For his third exhibition with Xavier Hufkens, Jack Pierson (b. 1960, Plymouth, Massachusetts) explores the complex emotional narratives surrounding historic and contemporary icons and iconography, and has created a new body of work that can be read as a melancholic hymn to the subject of art and creation, fame, immortality and the passage of time.
Central to the exhibition are two emblematic Gods of love: the figure of Jesus (represented by a life-size photograph of the famous crucifixion by Velázquez in the Prado) and Rudolph Valentino (1895-1920), one of the great early 20th century sex-symbols and star of the silent screen. Valentino’s sudden death aged 31 triggered mass hysteria and propelled the actor to mythical status. Although Valentino is never explicitly referred to in the exhibition, he has an emotional and physical presence in A Door from Falcon Lair, a door from the actor’s house. Created from random found letters, Pierson’s word sculptures are undeniably contemporary, yet steeped in nostalgia and the words they make (Nazimova, Fame, Symbolism, Souvenirs and Last Century) can also be interpreted through the prism of Valentino’s life and times.
Nazimova refers to the Russian-born Hollywood actress Alla Nazimova (1879-1945) who had a love affair with Valentino’s second wife, the American silent film costume and set designer Natacha Rambova. It has been suggested that, like Nazimova, Valentino was gay despite being twice married and divorced. However, at the time of his death he was allegedly dating the actress Pola Negri (1897-1987), who was the subject of an exhibition by Pierson in 2010. In Fame, the viewer is confronted with a hauntingly beautiful object that is also broken and collapsed, thus perfectly evoking, both formally and conceptually, one of several recurrent themes in the artist’s work: the glamour and beauty associated with the Golden era of Hollywood, as well as decay and destruction.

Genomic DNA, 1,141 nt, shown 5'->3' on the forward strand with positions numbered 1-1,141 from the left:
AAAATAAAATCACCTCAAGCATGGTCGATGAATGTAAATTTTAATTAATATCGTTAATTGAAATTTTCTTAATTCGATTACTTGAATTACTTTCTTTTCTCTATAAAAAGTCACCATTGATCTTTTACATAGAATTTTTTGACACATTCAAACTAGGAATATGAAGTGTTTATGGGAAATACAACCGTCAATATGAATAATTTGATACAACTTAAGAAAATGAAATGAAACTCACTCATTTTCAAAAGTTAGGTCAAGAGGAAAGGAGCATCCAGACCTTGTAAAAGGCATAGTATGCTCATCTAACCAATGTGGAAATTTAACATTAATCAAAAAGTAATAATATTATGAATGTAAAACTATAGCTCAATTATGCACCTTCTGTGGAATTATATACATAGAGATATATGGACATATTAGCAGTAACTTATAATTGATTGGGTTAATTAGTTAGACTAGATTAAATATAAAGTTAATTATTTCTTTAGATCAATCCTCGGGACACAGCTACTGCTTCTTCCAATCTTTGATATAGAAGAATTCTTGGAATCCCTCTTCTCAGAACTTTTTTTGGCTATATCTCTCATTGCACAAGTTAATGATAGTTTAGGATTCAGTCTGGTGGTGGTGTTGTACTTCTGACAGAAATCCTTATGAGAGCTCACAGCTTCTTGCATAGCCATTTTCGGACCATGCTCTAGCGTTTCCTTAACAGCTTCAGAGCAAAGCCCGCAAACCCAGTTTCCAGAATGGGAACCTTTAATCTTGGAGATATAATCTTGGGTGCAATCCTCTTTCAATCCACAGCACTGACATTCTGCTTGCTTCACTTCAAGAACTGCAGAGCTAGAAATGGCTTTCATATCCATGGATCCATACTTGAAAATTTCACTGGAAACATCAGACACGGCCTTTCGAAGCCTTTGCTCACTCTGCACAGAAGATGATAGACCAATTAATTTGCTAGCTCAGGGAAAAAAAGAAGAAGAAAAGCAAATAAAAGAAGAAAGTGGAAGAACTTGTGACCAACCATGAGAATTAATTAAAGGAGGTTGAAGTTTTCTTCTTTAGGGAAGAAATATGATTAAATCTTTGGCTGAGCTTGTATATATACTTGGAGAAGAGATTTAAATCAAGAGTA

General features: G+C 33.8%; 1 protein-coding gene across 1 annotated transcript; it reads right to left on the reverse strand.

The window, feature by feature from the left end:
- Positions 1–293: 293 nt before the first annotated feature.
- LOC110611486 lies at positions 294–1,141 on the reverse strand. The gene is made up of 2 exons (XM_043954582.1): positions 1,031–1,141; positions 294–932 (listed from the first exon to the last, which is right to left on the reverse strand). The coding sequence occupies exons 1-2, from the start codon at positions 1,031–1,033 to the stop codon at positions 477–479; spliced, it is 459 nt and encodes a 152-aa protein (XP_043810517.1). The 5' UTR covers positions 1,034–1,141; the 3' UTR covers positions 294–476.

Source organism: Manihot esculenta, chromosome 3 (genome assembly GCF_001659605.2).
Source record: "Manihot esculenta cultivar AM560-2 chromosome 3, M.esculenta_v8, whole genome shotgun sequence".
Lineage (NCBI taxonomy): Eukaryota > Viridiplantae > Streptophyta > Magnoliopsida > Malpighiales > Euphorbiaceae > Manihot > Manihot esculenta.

Delving into his own subconscious, the ideas and references explored in Jesus and Nazimova are deeply personal and spring from the artist’s inner intellectual and emotional world. Yet Pierson succeeds in transforming these private impulses into works of art that are, on the one hand, rooted in time and yet, on the other hand, seem to transcend it. The beauty lies in the openness – each viewer brings his own interpretation to the work, one that is generated by their own memories and desire. Like Proust, but using names and images, objects and photographs, drawings and collages instead of words, Pierson evokes the past in order to renew it.
Jack Pierson has widely exhibited in both Europe and America. He has had important solo exhibitions at the Museum of Contemporary Art, Miami (2002) and at the Centre d’Art Santa Monica, Barcelona (2007). A retrospective exhibition of his work was held at the Irish Museum of Modern Art, Dublin, in 2008. His work is in the collections of CapcM (Bordeaux), the Whitney Museum of American Art (NY), the Metropolitan Museum (NY) and the Guggenheim (NY).